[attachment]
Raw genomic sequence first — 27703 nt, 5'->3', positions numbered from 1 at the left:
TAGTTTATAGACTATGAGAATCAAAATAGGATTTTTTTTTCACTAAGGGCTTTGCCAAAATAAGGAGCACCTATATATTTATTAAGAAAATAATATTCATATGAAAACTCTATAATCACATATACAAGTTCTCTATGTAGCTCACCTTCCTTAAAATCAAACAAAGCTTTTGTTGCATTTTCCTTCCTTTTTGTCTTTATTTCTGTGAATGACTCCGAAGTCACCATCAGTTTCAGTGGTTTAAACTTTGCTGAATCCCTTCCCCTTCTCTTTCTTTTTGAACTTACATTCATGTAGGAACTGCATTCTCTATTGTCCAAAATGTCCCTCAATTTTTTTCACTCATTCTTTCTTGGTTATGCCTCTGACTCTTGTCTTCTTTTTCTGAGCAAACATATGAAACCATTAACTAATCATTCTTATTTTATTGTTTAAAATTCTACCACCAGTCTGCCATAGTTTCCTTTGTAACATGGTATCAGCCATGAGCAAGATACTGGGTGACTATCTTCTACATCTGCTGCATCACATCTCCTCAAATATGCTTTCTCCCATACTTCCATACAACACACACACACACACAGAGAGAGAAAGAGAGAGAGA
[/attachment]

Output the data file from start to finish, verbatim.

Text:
Raw genomic sequence first — 27703 nt, 5'->3', positions numbered from 1 at the left:
TAGTTTATAGACTATGAGAATCAAAATAGGATTTTTTTTTCACTAAGGGCTTTGCCAAAATAAGGAGCACCTATATATTTATTAAGAAAATAATATTCATATGAAAACTCTATAATCACATATACAAGTTCTCTATGTAGCTCACCTTCCTTAAAATCAAACAAAGCTTTTGTTGCATTTTCCTTCCTTTTTGTCTTTATTTCTGTGAATGACTCCGAAGTCACCATCAGTTTCAGTGGTTTAAACTTTGCTGAATCCCTTCCCCTTCTCTTTCTTTTTGAACTTACATTCATGTAGGAACTGCATTCTCTATTGTCCAAAATGTCCCTCAATTTTTTTCACTCATTCTTTCTTGGTTATGCCTCTGACTCTTGTCTTCTTTTTCTGAGCAAACATATGAAACCATTAACTAATCATTCTTATTTTATTGTTTAAAATTCTACCACCAGTCTGCCATAGTTTCCTTTGTAACATGGTATCAGCCATGAGCAAGATACTGGGTGACTATCTTCTACATCTGCTGCATCACATCTCCTCAAATATGCTTTCTCCCATACTTCCATACAACACACACACACACACAGAGAGAGAAAGAGAGAGAGA